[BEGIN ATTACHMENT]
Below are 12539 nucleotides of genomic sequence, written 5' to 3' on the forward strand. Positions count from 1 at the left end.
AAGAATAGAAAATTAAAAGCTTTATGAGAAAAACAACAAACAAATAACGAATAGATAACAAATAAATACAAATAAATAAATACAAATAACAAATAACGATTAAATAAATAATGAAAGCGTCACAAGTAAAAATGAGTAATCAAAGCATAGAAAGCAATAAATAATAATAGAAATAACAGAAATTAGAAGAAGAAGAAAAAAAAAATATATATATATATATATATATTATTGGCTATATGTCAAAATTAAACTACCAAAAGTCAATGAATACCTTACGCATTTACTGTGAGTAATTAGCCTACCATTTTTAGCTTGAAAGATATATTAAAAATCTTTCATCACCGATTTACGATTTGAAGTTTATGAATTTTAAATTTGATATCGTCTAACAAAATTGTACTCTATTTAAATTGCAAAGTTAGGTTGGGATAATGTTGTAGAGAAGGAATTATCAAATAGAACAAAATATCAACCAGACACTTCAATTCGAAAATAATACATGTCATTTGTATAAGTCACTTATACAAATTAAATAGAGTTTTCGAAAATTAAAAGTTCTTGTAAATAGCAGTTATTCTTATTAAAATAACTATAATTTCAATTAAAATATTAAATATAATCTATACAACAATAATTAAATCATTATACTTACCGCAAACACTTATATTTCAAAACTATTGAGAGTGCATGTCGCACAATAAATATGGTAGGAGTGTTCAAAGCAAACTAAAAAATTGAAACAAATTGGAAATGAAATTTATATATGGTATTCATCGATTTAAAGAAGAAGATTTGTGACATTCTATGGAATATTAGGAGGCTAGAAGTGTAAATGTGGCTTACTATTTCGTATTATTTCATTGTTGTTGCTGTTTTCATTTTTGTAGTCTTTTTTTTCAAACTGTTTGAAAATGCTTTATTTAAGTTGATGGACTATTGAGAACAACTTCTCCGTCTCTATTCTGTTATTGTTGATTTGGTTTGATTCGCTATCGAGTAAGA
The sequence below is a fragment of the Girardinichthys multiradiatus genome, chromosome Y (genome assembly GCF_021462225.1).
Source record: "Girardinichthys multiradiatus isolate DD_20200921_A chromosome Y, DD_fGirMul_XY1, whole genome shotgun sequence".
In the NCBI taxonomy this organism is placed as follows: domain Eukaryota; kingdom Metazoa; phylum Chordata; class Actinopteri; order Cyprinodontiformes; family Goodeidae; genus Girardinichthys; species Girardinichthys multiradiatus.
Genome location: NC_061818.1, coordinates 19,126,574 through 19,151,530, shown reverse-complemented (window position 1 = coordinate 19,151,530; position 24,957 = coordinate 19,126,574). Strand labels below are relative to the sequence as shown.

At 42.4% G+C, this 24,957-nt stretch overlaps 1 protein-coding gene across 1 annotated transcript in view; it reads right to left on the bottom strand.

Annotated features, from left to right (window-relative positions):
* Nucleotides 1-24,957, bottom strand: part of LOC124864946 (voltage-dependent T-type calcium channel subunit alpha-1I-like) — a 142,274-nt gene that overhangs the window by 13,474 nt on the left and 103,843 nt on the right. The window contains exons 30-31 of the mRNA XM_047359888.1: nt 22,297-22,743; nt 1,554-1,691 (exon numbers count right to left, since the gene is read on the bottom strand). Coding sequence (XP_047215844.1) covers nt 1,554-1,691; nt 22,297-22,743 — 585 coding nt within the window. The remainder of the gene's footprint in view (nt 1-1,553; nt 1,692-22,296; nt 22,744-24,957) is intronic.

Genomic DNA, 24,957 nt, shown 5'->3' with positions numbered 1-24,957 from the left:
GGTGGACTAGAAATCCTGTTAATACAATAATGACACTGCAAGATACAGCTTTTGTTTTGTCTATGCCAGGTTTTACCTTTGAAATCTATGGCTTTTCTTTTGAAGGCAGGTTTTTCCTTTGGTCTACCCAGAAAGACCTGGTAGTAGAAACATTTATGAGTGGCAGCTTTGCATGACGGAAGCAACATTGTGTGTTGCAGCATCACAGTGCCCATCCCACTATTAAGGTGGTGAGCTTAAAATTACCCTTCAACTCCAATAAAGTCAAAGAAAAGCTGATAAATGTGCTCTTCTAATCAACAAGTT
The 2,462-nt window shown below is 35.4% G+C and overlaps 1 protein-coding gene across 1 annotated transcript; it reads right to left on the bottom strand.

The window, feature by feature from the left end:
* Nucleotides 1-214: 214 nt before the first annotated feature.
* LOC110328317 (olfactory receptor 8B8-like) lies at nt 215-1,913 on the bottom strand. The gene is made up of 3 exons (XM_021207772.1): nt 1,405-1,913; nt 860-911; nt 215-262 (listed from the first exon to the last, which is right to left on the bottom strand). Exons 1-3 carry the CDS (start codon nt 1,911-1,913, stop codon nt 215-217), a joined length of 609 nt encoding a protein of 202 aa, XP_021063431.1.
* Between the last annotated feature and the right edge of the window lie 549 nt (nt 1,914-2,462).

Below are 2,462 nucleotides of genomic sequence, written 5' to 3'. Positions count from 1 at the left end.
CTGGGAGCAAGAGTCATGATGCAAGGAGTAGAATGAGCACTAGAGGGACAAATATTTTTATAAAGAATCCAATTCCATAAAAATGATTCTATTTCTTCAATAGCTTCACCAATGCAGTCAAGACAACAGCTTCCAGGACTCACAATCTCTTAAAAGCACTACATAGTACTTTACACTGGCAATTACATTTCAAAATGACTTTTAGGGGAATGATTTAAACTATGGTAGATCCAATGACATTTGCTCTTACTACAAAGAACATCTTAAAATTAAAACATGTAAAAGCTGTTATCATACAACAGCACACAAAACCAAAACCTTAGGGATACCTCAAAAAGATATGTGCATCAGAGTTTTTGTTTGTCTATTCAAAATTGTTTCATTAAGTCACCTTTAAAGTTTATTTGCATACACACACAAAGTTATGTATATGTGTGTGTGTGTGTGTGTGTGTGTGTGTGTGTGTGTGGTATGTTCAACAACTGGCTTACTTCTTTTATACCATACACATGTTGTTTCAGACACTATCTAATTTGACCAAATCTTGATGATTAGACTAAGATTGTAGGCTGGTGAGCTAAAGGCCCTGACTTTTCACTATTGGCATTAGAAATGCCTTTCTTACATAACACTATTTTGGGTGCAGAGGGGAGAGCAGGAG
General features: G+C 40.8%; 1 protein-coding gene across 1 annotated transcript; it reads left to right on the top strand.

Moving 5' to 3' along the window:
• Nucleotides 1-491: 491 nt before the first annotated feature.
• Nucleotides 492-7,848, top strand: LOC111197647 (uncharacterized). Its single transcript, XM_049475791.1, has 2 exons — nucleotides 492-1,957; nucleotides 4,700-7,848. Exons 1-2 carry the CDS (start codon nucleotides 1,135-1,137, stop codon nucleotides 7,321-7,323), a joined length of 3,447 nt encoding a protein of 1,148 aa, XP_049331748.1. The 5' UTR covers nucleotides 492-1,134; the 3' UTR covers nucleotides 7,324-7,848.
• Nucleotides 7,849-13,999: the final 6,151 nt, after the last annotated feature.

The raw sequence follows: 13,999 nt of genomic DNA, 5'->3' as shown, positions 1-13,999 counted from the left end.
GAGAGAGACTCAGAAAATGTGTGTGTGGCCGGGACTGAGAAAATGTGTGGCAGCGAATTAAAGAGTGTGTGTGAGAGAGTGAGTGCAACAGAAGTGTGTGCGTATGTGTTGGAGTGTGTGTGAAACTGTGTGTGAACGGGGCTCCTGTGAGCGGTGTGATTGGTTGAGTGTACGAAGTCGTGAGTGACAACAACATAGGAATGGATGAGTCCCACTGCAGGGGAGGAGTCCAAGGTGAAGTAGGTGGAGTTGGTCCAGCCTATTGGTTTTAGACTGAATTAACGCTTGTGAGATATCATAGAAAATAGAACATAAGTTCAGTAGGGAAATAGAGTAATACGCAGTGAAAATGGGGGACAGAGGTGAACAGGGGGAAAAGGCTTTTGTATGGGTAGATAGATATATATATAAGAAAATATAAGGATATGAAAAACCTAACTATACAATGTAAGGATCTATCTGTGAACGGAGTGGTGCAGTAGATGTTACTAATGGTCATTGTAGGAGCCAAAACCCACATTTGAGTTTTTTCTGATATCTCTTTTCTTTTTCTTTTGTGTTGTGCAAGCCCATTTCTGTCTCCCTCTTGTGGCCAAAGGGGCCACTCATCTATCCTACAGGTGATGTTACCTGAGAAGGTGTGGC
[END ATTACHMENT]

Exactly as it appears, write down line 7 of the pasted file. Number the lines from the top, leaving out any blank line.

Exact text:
At 42.4% G+C, this 24,957-nt stretch overlaps 1 protein-coding gene across 1 annotated transcript in view; it reads right to left on the bottom strand.